Aiming For The 250-Yard Line
The US Center for Medicare and Medicaid Services (CMS) wants healthcare delivered in the most appropriate, cost-effective setting by eliminating differences in payments across care sites for outpatient services. This is to encourage what is referred to as “site-neutrality.”
Until now, CMS reimbursed hospitals, physician offices, and freestanding outpatient facilities at significantly different payment rates for the same outpatient services depending on where the service was provided. For example, a hospital received a higher reimbursement rate, called outpatient prospective payment system (OPPS), for outpatient services even if they were provided at an off-site facility under their license, such as a freestanding diagnostic or ambulatory surgery center. Physicians or independent health providers who operated the same services would receive a lower reimbursement.
Hospitals maintained that a hospital-owned outpatient facility (called provider-based or PBD) needed larger reimbursements to accommodate a hospital’s generally higher overhead cost and potentially higher-acuity patients seeking treatment, even off-site from the main hospital.
That changed Jan. 1, when regulations went into effect with the 2015 Bipartisan Budget Act. CMS will now reimburse PBDs at the significantly lower physician office rate rather than the OPPS. The only exceptions that can still receive the existing higher reimbursement are:
- Dedicated freestanding emergency departments
- PBDs that provided services before Nov. 2, 2015, and haven’t relocated since that date (Some PBDs that were approved to bill after that date will have a short extension.)
- PBDs that were midway through construction on Nov.2, 2015, and meet certain other requirements
- PBDs that need to move due to rare extraordinary circumstances
- PBDs that are on or within 250 yards of a hospital campus, which CMS considers “hospital based”
Additionally, new services at an existing PBD cannot receive the OPPS rate. (For more detailed information, visit here.)
These changes may have a sobering effect on hospital acquisition of physician practices and the development/expansion of off-site outpatient facilities since reimbursement will be lower, making these options less profitable. Hospitals could draw back diagnostic and treatment facilities to their main campus or within 250 yards to maintain higher outpatient reimbursement levels, especially for profitable services such as endoscopy or imaging.
However, current trends such as providing better patient access by positioning outpatient facilities to capture market share are still in play. For example, if patient volume increases by locating services on sites with better access away from the main hospital campus, this can offset the lower reimbursement.
Before project teams get out their tape measures to map out 250 yards, additional changes are being contemplated. The Medicare Payment Advisory Council (MedPac) is now discussing further modifications to the definition of site-neutral reimbursement, suggesting that hospital campus-based outpatient services that don’t require clinical emergency standby capacity and aren’t risky to perform off-site be reimbursed at the lower rate, reducing reimbursement at the hospital to match off-sites. Services that meet rate-reduction criteria could include all evaluation and management office visits, cardiac imaging, pulmonary testing, sleep studies and outpatient imaging, such as CT, ultrasound, and MRI. In other words, no matter where you provide these types of outpatient services, the reimbursement would be the same and the lowest cost setting most desirable.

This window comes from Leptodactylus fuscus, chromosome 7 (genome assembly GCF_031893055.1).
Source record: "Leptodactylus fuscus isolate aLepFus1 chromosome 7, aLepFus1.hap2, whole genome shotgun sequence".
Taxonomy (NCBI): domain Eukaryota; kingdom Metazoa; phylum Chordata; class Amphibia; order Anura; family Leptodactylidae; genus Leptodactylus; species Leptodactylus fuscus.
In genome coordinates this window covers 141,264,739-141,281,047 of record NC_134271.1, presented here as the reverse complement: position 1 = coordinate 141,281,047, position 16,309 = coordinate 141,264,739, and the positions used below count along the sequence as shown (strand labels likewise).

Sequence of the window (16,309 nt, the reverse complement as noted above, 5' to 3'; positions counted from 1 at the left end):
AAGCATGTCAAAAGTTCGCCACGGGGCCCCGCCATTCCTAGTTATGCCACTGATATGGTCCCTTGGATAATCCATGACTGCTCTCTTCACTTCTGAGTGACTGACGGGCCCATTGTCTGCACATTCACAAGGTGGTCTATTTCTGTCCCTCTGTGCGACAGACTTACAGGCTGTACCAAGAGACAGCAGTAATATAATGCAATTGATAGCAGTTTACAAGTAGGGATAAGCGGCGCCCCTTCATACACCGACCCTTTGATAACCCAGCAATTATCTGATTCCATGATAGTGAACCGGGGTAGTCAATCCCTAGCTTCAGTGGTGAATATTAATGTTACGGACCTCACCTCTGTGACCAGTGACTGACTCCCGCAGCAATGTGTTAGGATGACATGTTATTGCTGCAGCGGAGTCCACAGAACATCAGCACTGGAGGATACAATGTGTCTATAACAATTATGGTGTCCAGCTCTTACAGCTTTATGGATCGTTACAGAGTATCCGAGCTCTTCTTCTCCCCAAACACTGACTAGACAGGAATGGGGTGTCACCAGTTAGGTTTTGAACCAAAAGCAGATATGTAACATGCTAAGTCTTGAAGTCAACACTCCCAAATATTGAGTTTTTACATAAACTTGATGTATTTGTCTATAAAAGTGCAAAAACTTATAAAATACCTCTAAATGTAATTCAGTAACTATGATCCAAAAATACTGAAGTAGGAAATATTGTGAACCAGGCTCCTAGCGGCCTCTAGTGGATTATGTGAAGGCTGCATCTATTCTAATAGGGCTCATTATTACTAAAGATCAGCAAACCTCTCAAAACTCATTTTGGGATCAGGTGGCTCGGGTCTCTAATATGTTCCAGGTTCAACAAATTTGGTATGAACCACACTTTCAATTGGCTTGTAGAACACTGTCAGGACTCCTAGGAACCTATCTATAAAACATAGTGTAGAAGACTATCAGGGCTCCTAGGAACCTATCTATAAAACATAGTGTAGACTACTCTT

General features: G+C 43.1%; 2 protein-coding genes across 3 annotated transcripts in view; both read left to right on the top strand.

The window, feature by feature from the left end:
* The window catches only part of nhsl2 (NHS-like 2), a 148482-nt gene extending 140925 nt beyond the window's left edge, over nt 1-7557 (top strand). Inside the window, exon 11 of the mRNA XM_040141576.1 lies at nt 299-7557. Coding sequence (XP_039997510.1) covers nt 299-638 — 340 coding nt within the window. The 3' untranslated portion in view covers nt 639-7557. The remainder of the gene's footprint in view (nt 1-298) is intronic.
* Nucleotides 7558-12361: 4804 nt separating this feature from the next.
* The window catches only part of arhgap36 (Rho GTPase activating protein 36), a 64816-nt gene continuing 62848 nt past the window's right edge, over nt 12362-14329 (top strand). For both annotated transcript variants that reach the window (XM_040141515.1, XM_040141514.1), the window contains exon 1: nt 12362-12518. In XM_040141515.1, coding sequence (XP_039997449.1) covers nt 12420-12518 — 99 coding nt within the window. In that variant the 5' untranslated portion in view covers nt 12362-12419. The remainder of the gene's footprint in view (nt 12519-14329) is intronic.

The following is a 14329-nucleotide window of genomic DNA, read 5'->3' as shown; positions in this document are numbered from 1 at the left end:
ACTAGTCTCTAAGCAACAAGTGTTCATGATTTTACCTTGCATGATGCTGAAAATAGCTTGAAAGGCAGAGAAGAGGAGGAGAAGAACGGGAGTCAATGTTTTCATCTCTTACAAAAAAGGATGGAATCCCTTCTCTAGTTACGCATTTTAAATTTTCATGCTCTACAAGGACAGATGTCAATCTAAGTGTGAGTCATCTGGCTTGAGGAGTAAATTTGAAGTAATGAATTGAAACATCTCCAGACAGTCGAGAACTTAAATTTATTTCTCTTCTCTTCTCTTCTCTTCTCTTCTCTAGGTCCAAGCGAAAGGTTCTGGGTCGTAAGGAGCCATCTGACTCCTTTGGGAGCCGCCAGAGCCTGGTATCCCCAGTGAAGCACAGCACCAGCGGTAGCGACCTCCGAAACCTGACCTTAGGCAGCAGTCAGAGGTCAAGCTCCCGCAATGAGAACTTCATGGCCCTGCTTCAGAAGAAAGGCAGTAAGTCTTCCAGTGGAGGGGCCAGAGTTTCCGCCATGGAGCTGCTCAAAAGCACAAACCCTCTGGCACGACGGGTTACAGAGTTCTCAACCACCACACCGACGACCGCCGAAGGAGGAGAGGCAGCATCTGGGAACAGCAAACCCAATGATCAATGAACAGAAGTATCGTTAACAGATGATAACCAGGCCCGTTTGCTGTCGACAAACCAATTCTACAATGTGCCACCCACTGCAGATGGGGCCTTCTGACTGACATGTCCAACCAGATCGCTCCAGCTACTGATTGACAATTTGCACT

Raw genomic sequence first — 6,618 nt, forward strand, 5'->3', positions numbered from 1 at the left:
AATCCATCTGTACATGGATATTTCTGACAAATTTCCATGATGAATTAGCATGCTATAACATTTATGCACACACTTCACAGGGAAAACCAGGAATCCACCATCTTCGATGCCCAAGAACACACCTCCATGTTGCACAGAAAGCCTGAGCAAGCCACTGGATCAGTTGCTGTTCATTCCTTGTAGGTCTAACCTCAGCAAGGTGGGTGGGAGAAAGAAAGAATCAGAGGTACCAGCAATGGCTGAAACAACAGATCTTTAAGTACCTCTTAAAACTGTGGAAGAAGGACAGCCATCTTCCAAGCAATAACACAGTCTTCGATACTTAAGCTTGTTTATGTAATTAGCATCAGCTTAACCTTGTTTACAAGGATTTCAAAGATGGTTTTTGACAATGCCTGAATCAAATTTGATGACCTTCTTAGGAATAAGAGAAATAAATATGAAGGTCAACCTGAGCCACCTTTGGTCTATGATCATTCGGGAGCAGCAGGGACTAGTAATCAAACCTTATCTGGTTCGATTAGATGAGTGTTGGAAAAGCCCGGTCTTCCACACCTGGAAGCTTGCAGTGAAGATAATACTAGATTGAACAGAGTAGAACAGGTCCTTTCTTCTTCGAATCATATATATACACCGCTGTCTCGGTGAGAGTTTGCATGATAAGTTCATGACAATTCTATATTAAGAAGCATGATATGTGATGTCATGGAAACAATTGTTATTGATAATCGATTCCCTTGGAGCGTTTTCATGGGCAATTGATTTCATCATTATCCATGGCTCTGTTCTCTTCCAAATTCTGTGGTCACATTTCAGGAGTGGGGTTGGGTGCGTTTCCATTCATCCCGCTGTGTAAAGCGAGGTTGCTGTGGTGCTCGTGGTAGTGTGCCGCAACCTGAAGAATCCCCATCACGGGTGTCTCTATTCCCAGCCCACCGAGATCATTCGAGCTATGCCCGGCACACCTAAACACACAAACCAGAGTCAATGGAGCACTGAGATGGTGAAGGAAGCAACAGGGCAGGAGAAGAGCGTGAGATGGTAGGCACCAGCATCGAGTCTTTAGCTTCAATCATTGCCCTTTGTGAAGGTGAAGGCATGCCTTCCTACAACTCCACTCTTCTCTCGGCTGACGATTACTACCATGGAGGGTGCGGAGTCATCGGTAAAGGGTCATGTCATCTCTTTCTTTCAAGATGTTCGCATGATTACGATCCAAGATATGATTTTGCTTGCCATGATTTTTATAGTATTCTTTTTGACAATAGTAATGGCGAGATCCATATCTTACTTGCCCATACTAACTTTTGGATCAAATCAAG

Hospitals don’t agree with this concept because they feel it’s costlier to provide these services in the hospital proper. Academic medical centers and public safety net hospitals that rely more on hospital based-outpatient services because of their educational mission would be most adversely affected, per MedPac, because they treat vulnerable, more severely ill patients that drive higher costs. There’s no timetable yet for implementing these additional site-neutral rule changes, but organizations such as the Advisory Board have put their members on notice.
These changes could provide significant design opportunities as hospital systems reconfigure services both on and off campus to capture the best reimbursement. For example, if reimbursement is site-neutral, more outpatient services may be unbundled to locations with the lowest operating cost. We may see even more outpatient testing and procedural centers located in smaller satellite facilities, some with short stay/observation beds.
Many health systems are already embracing a more retail model of widely distributed, smaller outpatient facilities that are based on prototype templates built for a lower cost, utilizing faster construction techniques. Hospitals may need to further develop off-campus facility “warehouse” service hubs for supply distribution or ancillary support, such as pharmacy and laboratory services, to support these distributed sites. Will all of this mean the hospital of the future will just provide services for the most acute conditions or include the highest cost technologies and procedures?
No one knows how the new administration may affect these CMS initiatives or if these concepts will be embraced by private insurers, but these governmental mandates are setting a trend of lower site-neutral reimbursement. As designers and planners, we can add value to our customer engagements if we understand how these policy changes will affect our clients.
Sheila Cahnman, FAIA, FACHA, LEED AP, is president, JumpGarden Consulting, LLC. She can be reached at email@example.com.